Out today – Philip Palmer’s Artemis

Artemis is the heroine of my fifth novel for Orbit Books, and she’s a lot like me in many ways.  She’s a cool, sexy, superfit, ruthless, murdering bitch who loves reading books.

Okay, she’s a lot like me in ONE way.  I also, um, love reading books.

I find I’m naturally attracted to characters with a hint of evil in their souls.  Like Lena, or indeed Flanagan, in DEBATABLE SPACE. Or Saunders in RED CLAW.  Even Sharrock in HELL SHIP is a warrior, and hence a cold blooded killer.

Some of the characters I’ve created in these books are, however, Good Guys. Version 43, for instance, in the novel called (would you credit it?) VERSION 43 is an honest cop in a dishonourable world.  He may have flaws but he’s not corrupt.  In fact his main flaw is that he’s not nearly corrupt enough.  He is, exasperatingly, too good to be true; because he’s a cyborg and not a true human.  But, as time goes by, he gets more and more human…and that makes him, in my view, easier to warm to.  And he’s also very good at his job, of enforcing law and order, usually by killing people.

Artemis, though,  is very much at the ultraviolet end of the spectrum of amorality.  She is a one woman killing machine.    But does that make her an unsympathetic character? Well, I’d argue not. Because she has reasons for what she does.  Good reasons…

But she’s flawed, without a doubt. Highly flawed.  Murderous – sometimes selfish – obsessive – and vengeful.  I like characters with flaws;  perhaps because I am myself a character with many flaws… And I believe firmly that characters who are nice and full of virtue aren’t the ones we root for when we read stories.  That’s why Satan is the one we cheer on in Paradise Lost, not those wretched angels; certainly not God.

Mulling on this theme, I’ve coined the term ‘Rootability’, to refer to that special quality in a character that makes us want to root for him, or her.  Tyrion Lannister (in George R. R. Martin’s  Games of Thrones series) has it in abundance. Eddard Stark is far more heroic. Daenerys is more exotic, and has those wonderful dragons. But Tyrion is the evil dwarf we love to hate; he’s the underdog; he’s the smart one.

Harry Potter, for my money, DOESN’T have Rootability. He’s too powerful.  He’s too nerdy. He has those glasses. I’d like those stories much more if Hermione were the heroine – the ‘little girl’ who no one takes seriously but who always wins the day.  But then again I’m strange; and JK Rowling’s fans seem to like Harry’s books just the way they are.

So to define the essence of Rootability in a story is to reveal something about yourself.  I like strong female characters.  I like flawed characters.  I like funny self-deprecating characters.  I like characters who have to make complex moral choices and don’t always get it right. Those are the characters I tend to root for.  But then again, I also root for Conan the Cimmerian in the Robert E. Howard stories, and he’s not female, he’s not flawed (he’s the perfect example of what he is) and he never makes complex moral choices – he does what he does according to his code, with nary a moral qualm afterwards.  But I root for him because he’s indomitable.  He just keeps on keeping on.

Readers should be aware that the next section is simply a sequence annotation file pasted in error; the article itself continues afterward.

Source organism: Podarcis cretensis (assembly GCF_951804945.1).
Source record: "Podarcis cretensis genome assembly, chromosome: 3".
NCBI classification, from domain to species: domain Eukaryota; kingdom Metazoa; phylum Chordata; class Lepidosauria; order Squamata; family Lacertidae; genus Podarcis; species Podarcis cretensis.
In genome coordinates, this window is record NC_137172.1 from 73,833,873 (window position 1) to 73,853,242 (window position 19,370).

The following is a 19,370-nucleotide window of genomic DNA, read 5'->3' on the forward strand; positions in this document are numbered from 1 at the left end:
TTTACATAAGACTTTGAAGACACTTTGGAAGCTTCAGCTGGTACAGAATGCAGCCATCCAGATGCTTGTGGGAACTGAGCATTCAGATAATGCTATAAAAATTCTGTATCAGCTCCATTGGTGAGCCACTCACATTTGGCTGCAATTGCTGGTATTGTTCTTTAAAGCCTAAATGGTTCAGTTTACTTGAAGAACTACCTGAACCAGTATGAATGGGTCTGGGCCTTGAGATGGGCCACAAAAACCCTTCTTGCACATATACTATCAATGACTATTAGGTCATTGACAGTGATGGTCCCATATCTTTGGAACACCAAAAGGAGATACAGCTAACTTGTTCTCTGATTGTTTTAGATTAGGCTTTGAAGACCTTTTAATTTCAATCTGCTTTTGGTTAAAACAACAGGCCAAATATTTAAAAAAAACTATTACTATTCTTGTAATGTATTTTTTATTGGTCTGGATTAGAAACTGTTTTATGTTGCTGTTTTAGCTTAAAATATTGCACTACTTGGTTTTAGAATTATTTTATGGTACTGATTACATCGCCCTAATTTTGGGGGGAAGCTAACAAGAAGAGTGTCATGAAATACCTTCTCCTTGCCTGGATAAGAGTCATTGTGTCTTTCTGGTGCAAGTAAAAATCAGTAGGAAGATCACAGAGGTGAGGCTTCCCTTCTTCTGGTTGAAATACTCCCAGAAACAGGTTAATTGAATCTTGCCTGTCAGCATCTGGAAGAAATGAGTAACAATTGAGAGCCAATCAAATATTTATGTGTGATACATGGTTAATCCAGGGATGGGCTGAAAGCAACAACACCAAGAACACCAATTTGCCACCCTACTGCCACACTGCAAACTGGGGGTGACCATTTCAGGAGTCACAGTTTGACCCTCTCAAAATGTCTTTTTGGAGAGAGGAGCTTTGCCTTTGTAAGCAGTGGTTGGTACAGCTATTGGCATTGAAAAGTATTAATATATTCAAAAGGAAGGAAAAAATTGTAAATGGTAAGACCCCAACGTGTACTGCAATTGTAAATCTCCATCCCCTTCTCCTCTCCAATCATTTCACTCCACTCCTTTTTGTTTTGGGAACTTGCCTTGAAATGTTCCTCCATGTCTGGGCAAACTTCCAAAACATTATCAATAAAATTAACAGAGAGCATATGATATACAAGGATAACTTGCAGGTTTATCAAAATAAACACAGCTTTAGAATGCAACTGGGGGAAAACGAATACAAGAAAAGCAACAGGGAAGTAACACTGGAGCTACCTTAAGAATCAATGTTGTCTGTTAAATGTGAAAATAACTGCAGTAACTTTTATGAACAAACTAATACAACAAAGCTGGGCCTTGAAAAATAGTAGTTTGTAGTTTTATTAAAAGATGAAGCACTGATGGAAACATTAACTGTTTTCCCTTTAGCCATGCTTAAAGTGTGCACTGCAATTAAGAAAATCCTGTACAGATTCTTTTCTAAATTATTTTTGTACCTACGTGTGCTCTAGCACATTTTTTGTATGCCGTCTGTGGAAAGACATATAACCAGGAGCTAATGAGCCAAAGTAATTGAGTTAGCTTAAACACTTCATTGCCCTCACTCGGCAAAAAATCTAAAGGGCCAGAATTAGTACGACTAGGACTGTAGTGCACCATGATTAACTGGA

Not every protagonist has to have Rootability.  You can enjoy a story for the sake of the story; you can enjoy following a character without ever wanting him, or her, to win.  But for much of the time, it’s a key element in the strange process of the enjoyment of fiction.  We root for the good guy, or we root for the bad guy, and that shows we really care.

Rootability is close to Empathy of course; and Empathy is akin to Madness.  That strange Madness whereby the bookaholics among us lose ourselves in strange worlds, and identify, and sometimes overidentify, with the characters in those worlds.  But it’s possible to have empathy with every single character in a multiple-POV story, and still only truly root for one, or maybe two of them.  There are people who rooted for Willow, not Buffy, in Buffy the Vampire Slayer.  There are certainly people (I’ve met them) who rooted for Cordelia. There are others (strange people) who rooted for Xander.  Who you are affects who you root for.

This is, by the way, the third novel I’ve now written with a female protagonist – the others are Lena in DEBATABLE SPACE, and Sai-ias in HELL SHIP, who isn’t in my view Rootable, because she’s Nice, but I still love her.

Artemis is, I suspect, though don’t tell the others, my favourite of these three protagonists.  She narrates the whole novel; she’s in every scene; she has a thirst for vengeance; and she lives, oh boy, she lives.